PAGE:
The company filed an appeal with the Oklahoma Supreme Court on Wednesday, arguing the ruling was an “unprecedented interpretation of Oklahoma public nuisance law.”
The judge’s decision that the marketing and sale of a lawful product can constitute a public nuisance could have grave implications for all businesses that operate in the state, the company warned.
“That novel ruling has immense public-policy implications, undermining product-liability law rules, which have always governed disputes over the marketing and sales of goods, and threatening wide-ranging liability for companies that do business in Oklahoma,” attorneys wrote in the appeal.
In his ruling last month, Cleveland County District Judge Thad Balkman ordered the company to pay $572 million to help address the damage the opioid crisis has caused in the state. Attorneys for the company have said that figure was grossly inflated.
The state had presented the judge with a plan to abate the crisis that would have cost between $12.6 billion for 20 years to $17.5 billion over 30 years.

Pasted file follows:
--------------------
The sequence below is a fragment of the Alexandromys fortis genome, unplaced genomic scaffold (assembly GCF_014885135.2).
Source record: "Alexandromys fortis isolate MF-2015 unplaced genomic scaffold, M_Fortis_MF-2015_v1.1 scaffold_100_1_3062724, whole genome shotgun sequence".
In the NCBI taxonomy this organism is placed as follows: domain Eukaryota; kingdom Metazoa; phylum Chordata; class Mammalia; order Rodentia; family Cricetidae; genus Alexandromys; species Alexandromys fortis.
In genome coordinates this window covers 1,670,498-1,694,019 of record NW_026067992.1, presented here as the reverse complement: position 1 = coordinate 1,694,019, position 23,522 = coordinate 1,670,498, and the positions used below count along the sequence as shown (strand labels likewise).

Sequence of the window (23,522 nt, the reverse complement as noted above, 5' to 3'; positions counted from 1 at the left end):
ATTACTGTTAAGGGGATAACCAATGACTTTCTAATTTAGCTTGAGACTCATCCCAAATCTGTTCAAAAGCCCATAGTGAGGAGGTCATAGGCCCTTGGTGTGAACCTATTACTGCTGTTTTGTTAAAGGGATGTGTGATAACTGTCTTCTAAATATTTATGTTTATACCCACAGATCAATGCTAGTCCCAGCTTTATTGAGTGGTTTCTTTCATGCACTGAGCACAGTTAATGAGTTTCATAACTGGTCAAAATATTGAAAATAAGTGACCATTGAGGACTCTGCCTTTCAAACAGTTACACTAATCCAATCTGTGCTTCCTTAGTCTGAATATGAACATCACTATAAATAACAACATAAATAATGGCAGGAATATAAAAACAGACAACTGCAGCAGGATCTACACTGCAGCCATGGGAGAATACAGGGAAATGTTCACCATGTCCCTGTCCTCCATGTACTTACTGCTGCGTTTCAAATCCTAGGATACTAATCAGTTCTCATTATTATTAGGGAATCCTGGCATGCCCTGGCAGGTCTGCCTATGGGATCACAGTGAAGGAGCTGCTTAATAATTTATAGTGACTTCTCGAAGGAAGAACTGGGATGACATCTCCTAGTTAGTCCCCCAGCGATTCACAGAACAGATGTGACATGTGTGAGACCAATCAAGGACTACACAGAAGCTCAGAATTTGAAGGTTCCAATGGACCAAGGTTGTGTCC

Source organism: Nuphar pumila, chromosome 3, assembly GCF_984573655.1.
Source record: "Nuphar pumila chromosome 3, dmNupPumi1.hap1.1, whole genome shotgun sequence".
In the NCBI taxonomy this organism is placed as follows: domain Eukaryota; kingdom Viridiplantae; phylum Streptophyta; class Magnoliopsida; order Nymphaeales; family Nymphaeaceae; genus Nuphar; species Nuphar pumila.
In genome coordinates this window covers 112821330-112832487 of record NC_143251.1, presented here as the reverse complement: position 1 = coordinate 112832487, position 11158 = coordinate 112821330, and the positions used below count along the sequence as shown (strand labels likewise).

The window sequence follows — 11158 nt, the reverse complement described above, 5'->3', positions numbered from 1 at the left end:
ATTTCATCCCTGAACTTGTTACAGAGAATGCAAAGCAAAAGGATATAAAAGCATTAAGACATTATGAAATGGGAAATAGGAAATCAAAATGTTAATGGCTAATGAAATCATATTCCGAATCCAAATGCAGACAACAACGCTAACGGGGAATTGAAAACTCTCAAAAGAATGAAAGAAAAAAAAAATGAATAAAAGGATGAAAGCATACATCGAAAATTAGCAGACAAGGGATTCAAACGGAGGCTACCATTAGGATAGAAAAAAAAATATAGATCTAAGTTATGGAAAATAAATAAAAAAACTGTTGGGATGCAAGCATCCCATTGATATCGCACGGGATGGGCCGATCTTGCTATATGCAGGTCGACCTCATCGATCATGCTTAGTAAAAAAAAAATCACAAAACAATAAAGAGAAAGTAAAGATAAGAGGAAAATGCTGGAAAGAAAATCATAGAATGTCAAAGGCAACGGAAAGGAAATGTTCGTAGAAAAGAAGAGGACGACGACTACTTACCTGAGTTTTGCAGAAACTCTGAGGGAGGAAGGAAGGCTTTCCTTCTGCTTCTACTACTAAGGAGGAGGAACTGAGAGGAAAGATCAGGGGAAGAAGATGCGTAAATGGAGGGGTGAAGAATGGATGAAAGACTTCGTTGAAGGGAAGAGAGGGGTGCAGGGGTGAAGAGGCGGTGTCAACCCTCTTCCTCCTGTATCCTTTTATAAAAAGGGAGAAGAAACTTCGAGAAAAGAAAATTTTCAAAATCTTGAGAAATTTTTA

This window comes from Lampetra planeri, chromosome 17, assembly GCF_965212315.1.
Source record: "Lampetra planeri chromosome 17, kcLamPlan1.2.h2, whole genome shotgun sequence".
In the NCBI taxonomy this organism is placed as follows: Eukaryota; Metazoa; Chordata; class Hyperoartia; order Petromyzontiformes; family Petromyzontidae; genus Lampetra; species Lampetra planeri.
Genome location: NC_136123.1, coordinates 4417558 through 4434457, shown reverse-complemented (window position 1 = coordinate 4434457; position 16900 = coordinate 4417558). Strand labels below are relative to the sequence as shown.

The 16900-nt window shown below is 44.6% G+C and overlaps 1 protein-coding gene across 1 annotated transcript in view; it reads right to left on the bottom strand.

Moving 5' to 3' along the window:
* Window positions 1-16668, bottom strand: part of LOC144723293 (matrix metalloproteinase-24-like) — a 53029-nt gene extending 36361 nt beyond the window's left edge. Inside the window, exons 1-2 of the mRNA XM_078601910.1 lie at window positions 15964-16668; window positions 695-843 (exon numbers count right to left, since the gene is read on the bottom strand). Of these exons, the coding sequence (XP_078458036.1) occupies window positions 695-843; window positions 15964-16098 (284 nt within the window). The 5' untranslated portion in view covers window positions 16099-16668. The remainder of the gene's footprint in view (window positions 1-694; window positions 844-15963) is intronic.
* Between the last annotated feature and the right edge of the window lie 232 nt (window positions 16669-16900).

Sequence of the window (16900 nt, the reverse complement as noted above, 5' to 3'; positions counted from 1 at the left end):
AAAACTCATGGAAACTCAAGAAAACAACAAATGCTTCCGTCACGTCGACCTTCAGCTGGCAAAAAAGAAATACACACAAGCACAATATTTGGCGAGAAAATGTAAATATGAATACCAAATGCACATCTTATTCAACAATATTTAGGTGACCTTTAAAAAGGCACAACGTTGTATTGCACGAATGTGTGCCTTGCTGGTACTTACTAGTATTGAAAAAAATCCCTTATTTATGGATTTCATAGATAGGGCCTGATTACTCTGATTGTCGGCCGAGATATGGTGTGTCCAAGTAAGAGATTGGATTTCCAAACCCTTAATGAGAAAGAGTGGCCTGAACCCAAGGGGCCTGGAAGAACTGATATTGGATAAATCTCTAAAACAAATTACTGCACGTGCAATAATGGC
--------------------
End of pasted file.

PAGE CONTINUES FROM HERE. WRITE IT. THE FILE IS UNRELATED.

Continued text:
A spokesman for Oklahoma Attorney General Mike Hunter said their office is reviewing the appeal.
Oklahoma’s case was closely watched because it was the first among more than 1,500 similar lawsuits against drugmakers and others involved in the sale of opioids filed by state, local and tribal governments to proceed to trial.
Before the trial began, Oklahoma reached settlements totaling $355 million from two other groups of defendant drugmakers, including Oxycontin-maker Purdue Pharma and Israeli-owned Teva Pharmaceuticals.
Purdue filed for bankruptcy protection earlier this month, the first step in a plan it says would provide $10 billion to $12 billion to help reimburse state and local governments for the costs associated with cleaning up the damage from the opioid crisis.